What if stock markets don’t inherently go up in the long run? What if there’s a reason this only appears to be so? And what if that reason is about to reverse its effect on the stock market, sending it into a long-term bear market?
Yesterday’s Fortune & Freedom laid out the argument in detail. Today we begin providing the evidence.
But first, a quick reminder of our contention…
Stock market prices are set by supply and demand. But what determines supply and demand?
According to the life-cycle hypothesis, age does. You buy investments when you’re middle aged. And sell them in retirement. Thus, the number of middle-aged people gives you demand for investments and the number of retired people gives you supply of investments.
The thing is, these numbers are known decades in advance. Which should mean we can predict stock market prices over time. But that’s tomorrow’s pitch. Today, we look into a graphical explanation for how the key contention actually works.
The population pyramid scheme
Population pyramids are a graphical way of showing demographic information. They tell you how many people are in each age bracket, separated by gender.
Since recorded history, population pyramids have been shaped like… pyramids. Because of this, demand from the larger younger generations to buy investments outweighed the selling (supply) of older generations. There were more young savers buying investments than retirees selling investments.
That’s why prices rose – it’s basic supply and demand. The demand from a larger cohort of buyers outstripped the supply of a smaller cohort of sellers. This was especially true of the baby-boomer generation. A huge cohort of buyers unleashed a wave of demand that bid up markets. Retirees had comparatively little investments to sell.
But this state of affairs is about to change for the first time ever in the history of Western civilisation. The baby boomer generation is going to try and offload a huge amount of investments. But there aren’t enough buyers.
The kite problem
Population pyramids in many countries are no longer shaped like pyramids. At some point, there won’t be enough young buyers to buy all the investments that retirees plan to sell to pay for retirement.
If we take a look at population pyramids, this becomes obvious. A huge amount of retirees plan on selling their investments to a shrinking group of young working buyers. This simply won’t work. It’s basic supply and demand.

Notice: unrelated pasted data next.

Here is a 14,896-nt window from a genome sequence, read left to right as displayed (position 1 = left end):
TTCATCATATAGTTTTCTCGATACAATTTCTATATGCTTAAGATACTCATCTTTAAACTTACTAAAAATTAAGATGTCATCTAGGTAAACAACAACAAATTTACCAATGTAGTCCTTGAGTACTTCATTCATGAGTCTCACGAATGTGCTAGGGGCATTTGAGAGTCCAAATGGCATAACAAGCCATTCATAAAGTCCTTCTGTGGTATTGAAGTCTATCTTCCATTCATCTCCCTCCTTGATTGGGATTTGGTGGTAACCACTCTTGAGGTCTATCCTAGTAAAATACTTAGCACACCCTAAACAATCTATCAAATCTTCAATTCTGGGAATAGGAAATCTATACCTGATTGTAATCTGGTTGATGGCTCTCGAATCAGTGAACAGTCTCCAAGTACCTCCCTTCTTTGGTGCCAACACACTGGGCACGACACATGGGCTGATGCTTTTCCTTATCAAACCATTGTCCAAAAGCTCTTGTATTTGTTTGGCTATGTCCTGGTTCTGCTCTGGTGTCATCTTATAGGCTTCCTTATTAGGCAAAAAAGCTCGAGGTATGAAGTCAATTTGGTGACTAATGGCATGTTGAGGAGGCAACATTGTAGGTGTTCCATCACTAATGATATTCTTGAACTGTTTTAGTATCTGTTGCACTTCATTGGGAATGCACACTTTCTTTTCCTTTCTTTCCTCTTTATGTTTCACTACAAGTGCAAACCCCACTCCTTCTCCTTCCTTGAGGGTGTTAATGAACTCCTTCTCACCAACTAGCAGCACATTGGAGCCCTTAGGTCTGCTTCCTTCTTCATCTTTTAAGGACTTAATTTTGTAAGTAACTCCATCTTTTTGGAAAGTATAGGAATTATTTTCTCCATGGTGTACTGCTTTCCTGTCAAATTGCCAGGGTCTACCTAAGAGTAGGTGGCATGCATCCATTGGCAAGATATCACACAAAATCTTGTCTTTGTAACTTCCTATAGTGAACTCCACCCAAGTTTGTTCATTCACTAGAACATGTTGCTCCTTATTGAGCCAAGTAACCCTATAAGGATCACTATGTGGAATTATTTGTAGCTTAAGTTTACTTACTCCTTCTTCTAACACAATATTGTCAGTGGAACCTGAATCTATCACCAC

Japan’s population pyramid morphed from a pyramid to a kite over the last 50 years. It’s well ahead of the Western world’s demographic trend. And it’s the place where my prediction for the FTSE 100 has already played out. Stocks began a long bear market in 1989 that they still haven’t recovered from.
The UK was far behind in terms of demographics. But destiny, in the form of demographics and in the shape of a population pyramid, is catching up with us. If you look up the UK’s population pyramid, the number of buyers is narrowing relative to sellers. The imbalance between supply and demand is tipping. Instead of demand outstripping supply, supply is outgrowing demand.
To be clear, it’s not about the absolute numbers. You don’t need to match the number of buyers and sellers. The average buyer and seller transact different amounts, so it’s the total amount of buying and selling that matters to prices.
And it’s how the number of buyers and sellers are changing relative to each other which is the key to making predictions. Based on our population pyramid, the number of sellers will rise relative to the number of buyers in coming years. A growing number of sellers per buyer, in other words. And that means supply rising relative to demand. Hence lower prices.
I hope this gives you a feeling for the essence of my argument. But there is a more sophisticated way of displaying this same information. And the maths makes my conclusion clear. As well as predicting what happens next.
More on that tomorrow.
But first, what should you do about all this, presuming you agree?
Well, hoping that stockmarkets will go up in the long run is not going to work if they don’t. So diversifying your portfolio too much, to the point where it becomes a bet on the broader stock market rising “because it always has”, is the wrong strategy, in my view.
Instead, you need to make fewer, specific and targeted bets on companies that have the potential to outperform this malaise. But how do you find them?
Editor, Fortune & Freedom